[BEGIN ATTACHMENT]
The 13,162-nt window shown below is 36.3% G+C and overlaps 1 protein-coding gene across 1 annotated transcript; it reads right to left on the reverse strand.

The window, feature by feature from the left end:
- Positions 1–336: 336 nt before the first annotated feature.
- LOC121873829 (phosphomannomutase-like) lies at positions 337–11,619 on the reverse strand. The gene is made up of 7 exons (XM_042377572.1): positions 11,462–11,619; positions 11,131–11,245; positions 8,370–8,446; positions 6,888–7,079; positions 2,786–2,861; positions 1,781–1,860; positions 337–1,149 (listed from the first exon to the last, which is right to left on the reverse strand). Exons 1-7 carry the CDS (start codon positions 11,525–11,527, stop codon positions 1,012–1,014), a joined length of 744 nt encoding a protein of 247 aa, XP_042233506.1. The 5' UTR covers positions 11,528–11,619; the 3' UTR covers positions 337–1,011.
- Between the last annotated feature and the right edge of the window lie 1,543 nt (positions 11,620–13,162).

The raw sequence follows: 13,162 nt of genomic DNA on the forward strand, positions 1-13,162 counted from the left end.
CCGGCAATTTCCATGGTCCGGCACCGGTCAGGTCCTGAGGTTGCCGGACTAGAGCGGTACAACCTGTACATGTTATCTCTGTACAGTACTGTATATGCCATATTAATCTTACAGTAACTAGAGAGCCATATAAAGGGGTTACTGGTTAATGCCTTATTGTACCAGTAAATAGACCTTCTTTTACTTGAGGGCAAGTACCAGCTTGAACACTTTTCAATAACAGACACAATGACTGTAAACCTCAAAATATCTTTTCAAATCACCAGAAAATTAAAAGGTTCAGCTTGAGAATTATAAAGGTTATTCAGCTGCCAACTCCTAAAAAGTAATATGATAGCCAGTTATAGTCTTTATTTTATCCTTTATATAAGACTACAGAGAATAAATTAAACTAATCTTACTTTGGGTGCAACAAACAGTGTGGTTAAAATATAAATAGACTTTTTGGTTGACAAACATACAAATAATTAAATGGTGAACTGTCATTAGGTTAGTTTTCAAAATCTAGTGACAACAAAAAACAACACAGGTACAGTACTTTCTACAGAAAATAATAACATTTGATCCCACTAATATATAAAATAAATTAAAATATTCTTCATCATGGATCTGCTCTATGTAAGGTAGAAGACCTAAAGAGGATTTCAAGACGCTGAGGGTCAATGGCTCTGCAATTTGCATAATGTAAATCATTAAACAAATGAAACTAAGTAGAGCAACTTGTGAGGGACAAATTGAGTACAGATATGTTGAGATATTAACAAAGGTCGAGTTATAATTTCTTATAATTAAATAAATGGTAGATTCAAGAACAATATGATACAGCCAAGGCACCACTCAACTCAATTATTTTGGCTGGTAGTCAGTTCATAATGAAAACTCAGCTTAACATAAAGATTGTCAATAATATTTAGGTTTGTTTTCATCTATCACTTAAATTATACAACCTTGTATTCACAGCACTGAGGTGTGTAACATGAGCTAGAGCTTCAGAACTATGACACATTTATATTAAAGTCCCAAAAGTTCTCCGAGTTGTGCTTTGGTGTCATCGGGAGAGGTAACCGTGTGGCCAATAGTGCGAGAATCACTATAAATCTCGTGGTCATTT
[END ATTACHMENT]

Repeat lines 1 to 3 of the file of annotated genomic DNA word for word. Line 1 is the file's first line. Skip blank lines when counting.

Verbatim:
The 13,162-nt window shown below is 36.3% G+C and overlaps 1 protein-coding gene across 1 annotated transcript; it reads right to left on the reverse strand.

The window, feature by feature from the left end:
- Positions 1–336: 336 nt before the first annotated feature.